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Seavers in the News — Judge Thomas O. Seaver Dies in 1912 in Vermont

It’s time for another edition of “Seavers in the News” – a weekly feature from the historical newspapers about persons with the surname Seaver that are interesting, useful, mysterious, fun, macabre, or add information to my family tree database.

This week’s entry is from the St. Alban’s [Vt.] Weekly Messenger newspaper dated 18 July 1912:

The transcription of the article is:


RECENT DEATHS


Col, Thomas O. Seaver

Col. Thomas O. Seaver, of Woodstock, aged 78 years, for over 20 years judge of the Hartford probate district, died suddenly of heart trouble Thursday morning.  He had just come home and entered his office apparently in the best of health.  Ten minutes later he was found dead in his chair at his desk.  The funeral was held Saturday afternoon art 3 o’clock.

Colonel Seaver was one of the best known veterans in the state with a brilliant military record as commander of the Third Vermont regiment in the Civil War.  At the outbreak of the war he recruited Company F, was chosen captain in June, 1861, promoted to major, then to lieutenant-colonel a few weeks later, and in January 1863, took command of the regiment.  His regiment participated in most of the great battles of the war.  Colonel Seaver rendering notable service at Fredericksburg and at the Battle of Wilderness.

Colonel Seaver was born in Cavendish, in 1834, the son of Joseph Seaver Jr., was graduated from Norwich University, Northfield, in 1859 and began the study of law in the office of Washburn and Marsh in Woodstock.  Returning at the close of the war, he resumed his law studies and was admitted to the Windsor county bar in 1864.  He first practiced in Cavendish, going to Woodstock in 1873, where he had since resided.  About 20 years ago he was appointed probate judge and had since been successively elected to this office.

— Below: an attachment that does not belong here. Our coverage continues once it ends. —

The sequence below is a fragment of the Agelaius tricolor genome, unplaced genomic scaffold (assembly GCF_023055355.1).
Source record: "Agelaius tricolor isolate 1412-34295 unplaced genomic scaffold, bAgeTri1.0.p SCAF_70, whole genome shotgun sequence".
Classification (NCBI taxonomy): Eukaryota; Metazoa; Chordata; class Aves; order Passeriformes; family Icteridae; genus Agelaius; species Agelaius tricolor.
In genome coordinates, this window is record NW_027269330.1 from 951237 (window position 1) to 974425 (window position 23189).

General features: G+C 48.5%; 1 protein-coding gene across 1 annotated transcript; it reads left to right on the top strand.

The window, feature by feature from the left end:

In May, 1897, Colonel Seaver was shot by William W. Lawrence for some fancied grievance, the bullet passing through his body very near the heart.  Courage and a strong constitution saved him and he apparently entirely recovered from the wound.  Lawrence was sentenced to the state prison for 16 years and was later transferred to the state hospital for the insane at Waterbury.  Colonel Seaver married Nancy J. Spalding, of Hartford who survives him, and he also leaves a son, Kenneth, of Pittsburgh, Pa.

The source citation for the article is:

“Thomas O. Seaver,” St. Alban’s [Vt.] Weekly Messenger newspaper, obituary, Thursday, 18 July 1912, page 3, column 5, Thomas O.Seaver obituary;   Newspapers.com   (https://www.newspapers.com : accessed 11 July 2019).

The obituary covers the three major events in Thomas Orville Seaver’s life, mentions his father’s name, his wife’s name and one surviving son.  Thomas was born 23 December 1834 in Cavendish, Vermont, to Joseph and Abigail Evaline (Parker) Seaver.  He married Nancy Johnson Spaulding (1840-1917) on 20 June 1861 in Hartford, Vermont, and they had five children:
*  Ethel L. Seaver (1862-1893), married Richard S. Ely (1863-1929) in 1892.
*  Gertrude E. Seaver (1865-1887)
*  Mary Seaver (1870-????)
*  Maude M. Seaver (1874-1875).
*  Kenneth Seaver (1877-1969), married Mabel B. Bright (1878-1963) in 1903.

Thomas Orville Seaver (1834-1912) is my 5th cousin four times removed.  

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Disclosure:  I have a paid subscription to Newspapers.com and have used it extensively to find articles about my ancestral and one-name families.



Copyright (c) 2019, Randall J. Seaver

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